Beautifully played and sung, illuminated by Martin Carthy's scholarly sleevenotes, Holy Heathens and the Old Green Man collects together festive songs. The Passiontide carols and May Day songs hark back to a lost past, while the Christmas songs link to the present, proving that the English's weirdly masochistic attitude to Yuletide - that it's something one endures rather than enjoys - has deep historical roots. For every jolly wassail or hymn like the beautiful closer Gloryland, there's something implausibly grim. On Christmas Day It Happened piles on the misery like an EastEnders double bill. Awake Awake could turn the brussels sprouts to ashes in your mouth: it alternates between forensic descriptions of Christ's wounds and hearty entreaties to have a joyful new year. The effect is deeply unsettling, like a sommelier waving a photograph of a cirrhotic liver around while he asks you if the Pouilly Fumé is to your liking.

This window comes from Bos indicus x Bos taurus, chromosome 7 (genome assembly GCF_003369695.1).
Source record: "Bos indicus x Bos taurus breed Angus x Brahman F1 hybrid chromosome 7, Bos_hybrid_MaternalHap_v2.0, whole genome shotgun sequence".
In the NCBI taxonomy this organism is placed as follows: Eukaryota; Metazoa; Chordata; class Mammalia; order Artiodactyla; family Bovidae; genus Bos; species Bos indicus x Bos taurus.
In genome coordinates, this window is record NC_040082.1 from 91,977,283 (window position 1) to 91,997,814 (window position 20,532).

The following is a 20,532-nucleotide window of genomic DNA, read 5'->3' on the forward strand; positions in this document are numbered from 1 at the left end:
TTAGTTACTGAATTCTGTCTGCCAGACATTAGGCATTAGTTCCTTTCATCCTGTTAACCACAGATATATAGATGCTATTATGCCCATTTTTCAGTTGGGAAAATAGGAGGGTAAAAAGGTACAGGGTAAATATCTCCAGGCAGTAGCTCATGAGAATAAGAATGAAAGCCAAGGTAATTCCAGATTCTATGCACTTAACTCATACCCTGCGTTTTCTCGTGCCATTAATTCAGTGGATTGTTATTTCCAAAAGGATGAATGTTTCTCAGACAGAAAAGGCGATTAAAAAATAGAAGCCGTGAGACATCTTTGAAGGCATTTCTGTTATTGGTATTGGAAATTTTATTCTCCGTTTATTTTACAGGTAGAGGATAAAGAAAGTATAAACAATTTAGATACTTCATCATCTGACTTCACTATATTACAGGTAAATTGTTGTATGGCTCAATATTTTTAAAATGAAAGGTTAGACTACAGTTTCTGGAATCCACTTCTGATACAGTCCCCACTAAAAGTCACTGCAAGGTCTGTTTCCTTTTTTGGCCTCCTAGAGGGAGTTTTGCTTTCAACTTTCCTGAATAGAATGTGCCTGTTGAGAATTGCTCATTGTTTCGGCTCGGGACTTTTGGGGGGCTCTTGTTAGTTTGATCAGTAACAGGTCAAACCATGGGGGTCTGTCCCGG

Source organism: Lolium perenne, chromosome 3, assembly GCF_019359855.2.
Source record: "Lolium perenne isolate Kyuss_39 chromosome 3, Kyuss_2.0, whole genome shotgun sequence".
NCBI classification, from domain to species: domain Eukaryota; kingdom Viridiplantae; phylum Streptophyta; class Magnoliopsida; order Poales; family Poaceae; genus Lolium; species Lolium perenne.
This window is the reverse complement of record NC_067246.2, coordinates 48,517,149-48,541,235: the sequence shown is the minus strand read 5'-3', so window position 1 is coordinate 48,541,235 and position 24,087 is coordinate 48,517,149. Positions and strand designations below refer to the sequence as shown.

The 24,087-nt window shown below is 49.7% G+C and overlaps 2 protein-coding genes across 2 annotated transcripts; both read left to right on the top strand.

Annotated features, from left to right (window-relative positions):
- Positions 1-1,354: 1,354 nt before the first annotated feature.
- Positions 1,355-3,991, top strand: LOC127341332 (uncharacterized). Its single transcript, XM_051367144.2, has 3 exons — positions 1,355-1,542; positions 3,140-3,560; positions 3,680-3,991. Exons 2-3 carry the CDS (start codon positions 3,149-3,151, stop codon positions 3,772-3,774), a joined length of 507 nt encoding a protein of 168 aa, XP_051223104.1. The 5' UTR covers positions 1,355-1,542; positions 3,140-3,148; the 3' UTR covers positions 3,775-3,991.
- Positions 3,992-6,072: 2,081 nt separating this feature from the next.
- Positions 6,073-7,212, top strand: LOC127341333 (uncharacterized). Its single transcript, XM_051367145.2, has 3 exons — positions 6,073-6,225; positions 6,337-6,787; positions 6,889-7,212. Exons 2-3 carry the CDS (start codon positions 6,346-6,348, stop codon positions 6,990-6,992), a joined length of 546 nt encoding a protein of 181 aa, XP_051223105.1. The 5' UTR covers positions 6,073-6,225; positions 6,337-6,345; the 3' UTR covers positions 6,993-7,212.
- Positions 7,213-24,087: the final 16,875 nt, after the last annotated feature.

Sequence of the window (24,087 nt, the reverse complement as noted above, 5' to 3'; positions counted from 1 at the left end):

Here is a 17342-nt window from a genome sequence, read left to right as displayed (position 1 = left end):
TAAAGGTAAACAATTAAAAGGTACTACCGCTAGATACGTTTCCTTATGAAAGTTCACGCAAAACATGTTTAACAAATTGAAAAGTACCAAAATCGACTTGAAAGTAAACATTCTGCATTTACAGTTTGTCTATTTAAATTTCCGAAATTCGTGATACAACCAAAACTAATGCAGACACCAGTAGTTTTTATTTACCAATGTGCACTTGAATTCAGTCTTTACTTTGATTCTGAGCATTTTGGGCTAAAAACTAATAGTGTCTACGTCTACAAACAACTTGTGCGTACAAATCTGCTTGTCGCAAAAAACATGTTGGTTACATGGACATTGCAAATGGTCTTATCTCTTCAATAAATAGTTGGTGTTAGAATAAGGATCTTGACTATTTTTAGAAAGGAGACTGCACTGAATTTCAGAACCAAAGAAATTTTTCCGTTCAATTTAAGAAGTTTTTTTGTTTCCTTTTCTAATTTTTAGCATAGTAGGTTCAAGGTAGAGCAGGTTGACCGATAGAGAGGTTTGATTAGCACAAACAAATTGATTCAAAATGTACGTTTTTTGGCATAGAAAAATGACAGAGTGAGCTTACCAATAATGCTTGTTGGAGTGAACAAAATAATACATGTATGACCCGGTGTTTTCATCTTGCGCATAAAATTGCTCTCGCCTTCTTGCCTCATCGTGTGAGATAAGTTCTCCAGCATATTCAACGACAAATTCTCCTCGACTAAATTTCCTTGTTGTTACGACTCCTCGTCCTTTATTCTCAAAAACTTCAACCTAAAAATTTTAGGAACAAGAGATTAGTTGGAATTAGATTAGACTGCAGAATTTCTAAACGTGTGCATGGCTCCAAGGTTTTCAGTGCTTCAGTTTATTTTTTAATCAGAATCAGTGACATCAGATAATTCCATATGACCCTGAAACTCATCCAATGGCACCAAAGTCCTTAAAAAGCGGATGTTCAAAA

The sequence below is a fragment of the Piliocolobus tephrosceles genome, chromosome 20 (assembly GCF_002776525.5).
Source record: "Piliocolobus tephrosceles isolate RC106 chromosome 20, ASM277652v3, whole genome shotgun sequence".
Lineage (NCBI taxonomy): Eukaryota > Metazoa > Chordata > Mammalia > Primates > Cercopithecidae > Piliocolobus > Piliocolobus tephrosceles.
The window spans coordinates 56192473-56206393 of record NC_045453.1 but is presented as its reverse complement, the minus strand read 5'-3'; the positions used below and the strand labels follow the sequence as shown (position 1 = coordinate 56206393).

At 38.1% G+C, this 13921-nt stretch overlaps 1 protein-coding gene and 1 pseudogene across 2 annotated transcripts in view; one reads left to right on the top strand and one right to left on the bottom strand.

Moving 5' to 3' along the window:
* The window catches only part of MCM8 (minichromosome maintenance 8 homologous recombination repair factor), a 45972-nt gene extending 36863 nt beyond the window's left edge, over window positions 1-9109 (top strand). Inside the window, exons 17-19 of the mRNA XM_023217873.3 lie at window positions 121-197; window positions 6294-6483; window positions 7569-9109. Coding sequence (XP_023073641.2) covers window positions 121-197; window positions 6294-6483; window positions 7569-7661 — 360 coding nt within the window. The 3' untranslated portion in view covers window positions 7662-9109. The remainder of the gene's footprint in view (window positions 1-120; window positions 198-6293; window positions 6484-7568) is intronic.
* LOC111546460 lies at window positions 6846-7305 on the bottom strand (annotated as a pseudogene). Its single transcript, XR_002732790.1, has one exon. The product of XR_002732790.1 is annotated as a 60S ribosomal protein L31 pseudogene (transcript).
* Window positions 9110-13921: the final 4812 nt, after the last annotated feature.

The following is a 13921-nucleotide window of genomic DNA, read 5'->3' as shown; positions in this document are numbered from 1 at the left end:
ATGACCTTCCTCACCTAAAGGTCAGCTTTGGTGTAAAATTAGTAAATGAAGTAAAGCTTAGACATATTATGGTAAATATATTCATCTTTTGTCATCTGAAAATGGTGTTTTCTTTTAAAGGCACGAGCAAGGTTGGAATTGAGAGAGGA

CD:Waterson: Carthy, Holy Heathens and the Old Green Man
Alexis Petridis is the Guardian's head rock and pop critic